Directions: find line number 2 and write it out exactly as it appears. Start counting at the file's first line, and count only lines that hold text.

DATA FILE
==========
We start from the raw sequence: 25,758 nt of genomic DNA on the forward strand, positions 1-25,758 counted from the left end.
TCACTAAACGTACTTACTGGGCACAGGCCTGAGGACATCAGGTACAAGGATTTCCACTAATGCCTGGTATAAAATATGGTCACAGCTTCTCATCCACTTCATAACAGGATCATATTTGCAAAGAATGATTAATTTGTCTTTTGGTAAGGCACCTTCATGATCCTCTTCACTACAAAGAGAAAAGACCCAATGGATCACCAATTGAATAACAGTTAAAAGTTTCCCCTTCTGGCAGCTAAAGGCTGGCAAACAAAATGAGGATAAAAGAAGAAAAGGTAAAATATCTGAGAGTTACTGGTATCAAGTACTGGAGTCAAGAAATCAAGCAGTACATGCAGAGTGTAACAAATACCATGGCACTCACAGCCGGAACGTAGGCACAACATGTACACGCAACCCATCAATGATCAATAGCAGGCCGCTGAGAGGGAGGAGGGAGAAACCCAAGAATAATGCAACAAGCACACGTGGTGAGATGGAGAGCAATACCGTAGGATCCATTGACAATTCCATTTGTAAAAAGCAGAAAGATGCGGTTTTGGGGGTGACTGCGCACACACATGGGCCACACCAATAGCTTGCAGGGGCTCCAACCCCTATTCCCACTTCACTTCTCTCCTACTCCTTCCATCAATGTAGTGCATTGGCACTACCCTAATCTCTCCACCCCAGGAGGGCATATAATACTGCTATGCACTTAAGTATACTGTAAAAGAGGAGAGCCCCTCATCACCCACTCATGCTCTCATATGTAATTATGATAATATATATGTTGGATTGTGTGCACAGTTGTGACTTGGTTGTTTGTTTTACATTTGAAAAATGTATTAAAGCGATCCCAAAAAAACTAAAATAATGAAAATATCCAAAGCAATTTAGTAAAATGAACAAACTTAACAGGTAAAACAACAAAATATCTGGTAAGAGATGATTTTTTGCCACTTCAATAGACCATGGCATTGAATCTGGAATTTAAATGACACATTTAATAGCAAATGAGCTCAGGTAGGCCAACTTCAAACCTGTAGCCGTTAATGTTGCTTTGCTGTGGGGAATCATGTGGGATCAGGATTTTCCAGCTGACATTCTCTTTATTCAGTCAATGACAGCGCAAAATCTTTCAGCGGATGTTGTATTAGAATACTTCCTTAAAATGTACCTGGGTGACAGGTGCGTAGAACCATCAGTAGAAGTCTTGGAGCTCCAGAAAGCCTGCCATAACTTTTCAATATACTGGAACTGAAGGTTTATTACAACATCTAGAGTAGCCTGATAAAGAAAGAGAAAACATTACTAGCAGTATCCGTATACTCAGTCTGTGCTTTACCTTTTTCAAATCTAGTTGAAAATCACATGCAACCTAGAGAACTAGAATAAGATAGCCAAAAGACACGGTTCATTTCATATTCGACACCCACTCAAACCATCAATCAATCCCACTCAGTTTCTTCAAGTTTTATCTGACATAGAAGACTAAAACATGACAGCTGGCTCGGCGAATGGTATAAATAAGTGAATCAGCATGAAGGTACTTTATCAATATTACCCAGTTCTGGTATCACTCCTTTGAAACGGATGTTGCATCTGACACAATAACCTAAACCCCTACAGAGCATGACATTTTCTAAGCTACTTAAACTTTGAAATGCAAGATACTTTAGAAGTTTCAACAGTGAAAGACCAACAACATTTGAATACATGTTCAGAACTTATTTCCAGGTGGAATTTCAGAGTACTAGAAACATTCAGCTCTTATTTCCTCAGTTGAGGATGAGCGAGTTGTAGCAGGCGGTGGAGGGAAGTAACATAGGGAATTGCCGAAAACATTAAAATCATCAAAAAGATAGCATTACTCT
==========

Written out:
TCACTAAACGTACTTACTGGGCACAGGCCTGAGGACATCAGGTACAAGGATTTCCACTAATGCCTGGTATAAAATATGGTCACAGCTTCTCATCCACTTCATAACAGGATCATATTTGCAAAGAATGATTAATTTGTCTTTTGGTAAGGCACCTTCATGATCCTCTTCACTACAAAGAGAAAAGACCCAATGGATCACCAATTGAATAACAGTTAAAAGTTTCCCCTTCTGGCAGCTAAAGGCTGGCAAACAAAATGAGGATAAAAGAAGAAAAGGTAAAATATCTGAGAGTTACTGGTATCAAGTACTGGAGTCAAGAAATCAAGCAGTACATGCAGAGTGTAACAAATACCATGGCACTCACAGCCGGAACGTAGGCACAACATGTACACGCAACCCATCAATGATCAATAGCAGGCCGCTGAGAGGGAGGAGGGAGAAACCCAAGAATAATGCAACAAGCACACGTGGTGAGATGGAGAGCAATACCGTAGGATCCATTGACAATTCCATTTGTAAAAAGCAGAAAGATGCGGTTTTGGGGGTGACTGCGCACACACATGGGCCACACCAATAGCTTGCAGGGGCTCCAACCCCTATTCCCACTTCACTTCTCTCCTACTCCTTCCATCAATGTAGTGCATTGGCACTACCCTAATCTCTCCACCCCAGGAGGGCATATAATACTGCTATGCACTTAAGTATACTGTAAAAGAGGAGAGCCCCTCATCACCCACTCATGCTCTCATATGTAATTATGATAATATATATGTTGGATTGTGTGCACAGTTGTGACTTGGTTGTTTGTTTTACATTTGAAAAATGTATTAAAGCGATCCCAAAAAAACTAAAATAATGAAAATATCCAAAGCAATTTAGTAAAATGAACAAACTTAACAGGTAAAACAACAAAATATCTGGTAAGAGATGATTTTTTGCCACTTCAATAGACCATGGCATTGAATCTGGAATTTAAATGACACATTTAATAGCAAATGAGCTCAGGTAGGCCAACTTCAAACCTGTAGCCGTTAATGTTGCTTTGCTGTGGGGAATCATGTGGGATCAGGATTTTCCAGCTGACATTCTCTTTATTCAGTCAATGACAGCGCAAAATCTTTCAGCGGATGTTGTATTAGAATACTTCCTTAAAATGTACCTGGGTGACAGGTGCGTAGAACCATCAGTAGAAGTCTTGGAGCTCCAGAAAGCCTGCCATAACTTTTCAATATACTGGAACTGAAGGTTTATTACAACATCTAGAGTAGCCTGATAAAGAAAGAGAAAACATTACTAGCAGTATCCGTATACTCAGTCTGTGCTTTACCTTTTTCAAATCTAGTTGAAAATCACATGCAACCTAGAGAACTAGAATAAGATAGCCAAAAGACACGGTTCATTTCATATTCGACACCCACTCAAACCATCAATCAATCCCACTCAGTTTCTTCAAGTTTTATCTGACATAGAAGACTAAAACATGACAGCTGGCTCGGCGAATGGTATAAATAAGTGAATCAGCATGAAGGTACTTTATCAATATTACCCAGTTCTGGTATCACTCCTTTGAAACGGATGTTGCATCTGACACAATAACCTAAACCCCTACAGAGCATGACATTTTCTAAGCTACTTAAACTTTGAAATGCAAGATACTTTAGAAGTTTCAACAGTGAAAGACCAACAACATTTGAATACATGTTCAGAACTTATTTCCAGGTGGAATTTCAGAGTACTAGAAACATTCAGCTCTTATTTCCTCAGTTGAGGATGAGCGAGTTGTAGCAGGCGGTGGAGGGAAGTAACATAGGGAATTGCCGAAAACATTAAAATCATCAAAAAGATAGCATTACTCT